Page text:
Pieces of aging span will live on as piers
TURNER; The News Tribune
It didn't attract much attention when it happened last fall, but
the state has sold half of the Hood Canal Bridge.
The east half of the floating bridge, which will be replaced over
the next three years, was sold in sections last November to several
private companies that plan to use some of the 5,000-ton sections
for marinas in Canada and Costa Rica.
The selling price - $12,100. Not bad for more than 3,000 feet of floating
roadway. The entire 7,869-foot bridge (about 1.5 miles), which opened
in 1961 at a cost of $26.6 million, includes elevated approaches at
each end supported by piers and a midspan drawbridge.
Delori Soukup, the state Department of Transportation official who
oversaw the sealed-bid auction of the old pontoon sections that make
up the long middle portion of the bridge, said the state didn't expect
to get much money. Its primary interest was avoiding the estimated
$9.2 million cost of disposal, she said.
The DOT had been looking at the possibility of deep-water disposal
- towing the bridge out to sea and sinking it, she said. But that
would have posed serious environmental problems, she said.
Although the east half of the bridge was sold at auction in November,
the companies that purchased the floating sections won't take possession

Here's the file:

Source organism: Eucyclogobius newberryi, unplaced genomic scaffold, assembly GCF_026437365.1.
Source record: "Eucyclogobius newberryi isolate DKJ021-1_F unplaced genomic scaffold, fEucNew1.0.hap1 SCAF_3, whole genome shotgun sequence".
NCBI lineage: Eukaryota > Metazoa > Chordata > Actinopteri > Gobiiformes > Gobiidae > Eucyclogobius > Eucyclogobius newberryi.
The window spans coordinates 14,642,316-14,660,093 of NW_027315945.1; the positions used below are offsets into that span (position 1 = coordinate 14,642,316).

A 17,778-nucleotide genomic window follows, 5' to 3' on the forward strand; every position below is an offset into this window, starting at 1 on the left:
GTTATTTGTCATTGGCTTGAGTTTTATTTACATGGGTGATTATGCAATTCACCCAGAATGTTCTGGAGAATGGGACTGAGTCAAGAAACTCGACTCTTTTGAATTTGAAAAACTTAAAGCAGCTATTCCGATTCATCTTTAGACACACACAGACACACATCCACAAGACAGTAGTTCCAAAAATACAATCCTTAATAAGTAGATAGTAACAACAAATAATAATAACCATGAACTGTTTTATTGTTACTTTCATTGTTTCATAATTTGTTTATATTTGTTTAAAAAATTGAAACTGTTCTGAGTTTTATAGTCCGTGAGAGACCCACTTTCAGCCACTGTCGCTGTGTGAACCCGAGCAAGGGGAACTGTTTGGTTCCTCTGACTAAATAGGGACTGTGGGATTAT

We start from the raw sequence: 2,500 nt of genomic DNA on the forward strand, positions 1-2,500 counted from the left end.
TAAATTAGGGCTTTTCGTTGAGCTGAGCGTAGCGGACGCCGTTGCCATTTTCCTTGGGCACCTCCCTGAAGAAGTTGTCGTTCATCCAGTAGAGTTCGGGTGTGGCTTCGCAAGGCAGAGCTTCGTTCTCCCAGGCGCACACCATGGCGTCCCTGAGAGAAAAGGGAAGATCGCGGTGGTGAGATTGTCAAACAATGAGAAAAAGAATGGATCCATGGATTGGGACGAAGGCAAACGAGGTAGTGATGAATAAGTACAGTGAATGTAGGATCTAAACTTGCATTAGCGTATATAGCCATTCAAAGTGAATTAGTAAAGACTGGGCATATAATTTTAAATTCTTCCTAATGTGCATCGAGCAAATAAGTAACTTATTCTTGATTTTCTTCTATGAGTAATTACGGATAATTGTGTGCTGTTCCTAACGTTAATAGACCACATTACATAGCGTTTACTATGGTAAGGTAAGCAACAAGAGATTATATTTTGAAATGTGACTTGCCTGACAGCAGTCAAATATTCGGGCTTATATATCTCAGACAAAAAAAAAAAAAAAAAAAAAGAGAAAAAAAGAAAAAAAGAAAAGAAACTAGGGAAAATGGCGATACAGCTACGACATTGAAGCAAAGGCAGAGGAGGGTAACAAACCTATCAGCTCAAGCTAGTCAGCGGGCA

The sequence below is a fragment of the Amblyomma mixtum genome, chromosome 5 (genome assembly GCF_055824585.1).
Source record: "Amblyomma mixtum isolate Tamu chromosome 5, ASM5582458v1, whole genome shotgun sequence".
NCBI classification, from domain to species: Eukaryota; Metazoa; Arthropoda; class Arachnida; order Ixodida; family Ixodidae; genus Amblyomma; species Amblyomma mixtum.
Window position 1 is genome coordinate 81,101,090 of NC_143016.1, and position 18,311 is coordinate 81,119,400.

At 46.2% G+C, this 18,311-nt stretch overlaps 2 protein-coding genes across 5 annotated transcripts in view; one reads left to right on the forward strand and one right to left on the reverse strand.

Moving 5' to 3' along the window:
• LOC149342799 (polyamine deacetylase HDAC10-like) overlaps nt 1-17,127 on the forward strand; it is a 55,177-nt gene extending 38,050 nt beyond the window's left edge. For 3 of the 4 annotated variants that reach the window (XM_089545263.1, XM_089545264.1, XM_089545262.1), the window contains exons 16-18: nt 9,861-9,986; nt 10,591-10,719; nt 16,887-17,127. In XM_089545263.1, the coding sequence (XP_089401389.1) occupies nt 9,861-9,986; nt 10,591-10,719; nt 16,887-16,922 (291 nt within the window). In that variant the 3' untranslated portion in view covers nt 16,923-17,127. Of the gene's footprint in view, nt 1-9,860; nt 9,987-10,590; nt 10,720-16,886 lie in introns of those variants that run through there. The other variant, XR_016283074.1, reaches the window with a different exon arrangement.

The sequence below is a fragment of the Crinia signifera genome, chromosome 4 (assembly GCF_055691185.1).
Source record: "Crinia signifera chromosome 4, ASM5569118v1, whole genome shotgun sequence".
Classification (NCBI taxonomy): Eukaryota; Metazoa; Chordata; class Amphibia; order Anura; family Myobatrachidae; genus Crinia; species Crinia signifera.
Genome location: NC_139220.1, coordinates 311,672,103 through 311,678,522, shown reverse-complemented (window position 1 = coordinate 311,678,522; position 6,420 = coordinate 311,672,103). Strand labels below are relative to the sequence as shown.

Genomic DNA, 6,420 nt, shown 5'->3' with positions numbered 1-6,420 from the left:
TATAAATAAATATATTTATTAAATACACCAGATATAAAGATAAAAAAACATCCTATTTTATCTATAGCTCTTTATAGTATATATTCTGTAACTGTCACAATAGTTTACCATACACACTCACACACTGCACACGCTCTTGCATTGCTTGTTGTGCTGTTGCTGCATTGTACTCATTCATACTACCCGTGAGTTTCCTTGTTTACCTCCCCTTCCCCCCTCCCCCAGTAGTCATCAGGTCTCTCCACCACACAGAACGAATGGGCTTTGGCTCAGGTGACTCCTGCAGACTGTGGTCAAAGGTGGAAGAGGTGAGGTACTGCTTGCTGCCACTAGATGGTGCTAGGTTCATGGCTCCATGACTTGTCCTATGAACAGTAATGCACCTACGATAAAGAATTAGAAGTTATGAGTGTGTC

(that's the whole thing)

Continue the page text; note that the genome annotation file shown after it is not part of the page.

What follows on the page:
until May 2006. That's when 17 new pontoons that will support the
new eastern portion of the bridge will be towed into place as part
of a $204 million construction contract to replace the east half and
fix up parts of the west half.
Reconstruction will bring the eastern half up to the standards of
its western counterpart, including pontoons large enough to allow
widening the roadway from two lanes to four in the future.
The bridge functions something like a ship. Except for the elevated
approaches at each end, the roadway is built upon a series of pontoons
that float despite their size and weight. The eastern half's reconstruction
will include new piers, pontoons, trestles and a prefabricated deck.
Crews, tugboats and cranes will anchor the piers in the 360-foot-long
pontoons and build the highway superstructure on top of the piers.
In last fall's sale, Susan Rubstello, vice president of Fishing Vessel
North Wind Inc. and owner of Rubstello Pacific Inc., bought most of
the existing bridge sections.
Some of the pontoons, which weigh as much as 5,000 tons and are 210
to 360 feet long, will be towed to Papagayo, a small town on Coco
Bay on the Pacific Ocean side of Costa Rica, she said.
Four Seasons is planning to build a new hotel on the bay and Rubstello
envisions the pontoons serving as a loading and unloading point for
cruise ship passengers and yacht owners.
"It's an instant marina," she said.
Other parts of the bridge will be assigned to Grant Rogers, owner
of Marker Developments Ltd., a waterfront development company in Victoria,
British Columbia. Rogers said he's looking at several options, including
using the old pontoons as a breakwater for a British Columbia marina.
Rubstello is an old hand at buying old floating bridges. She bought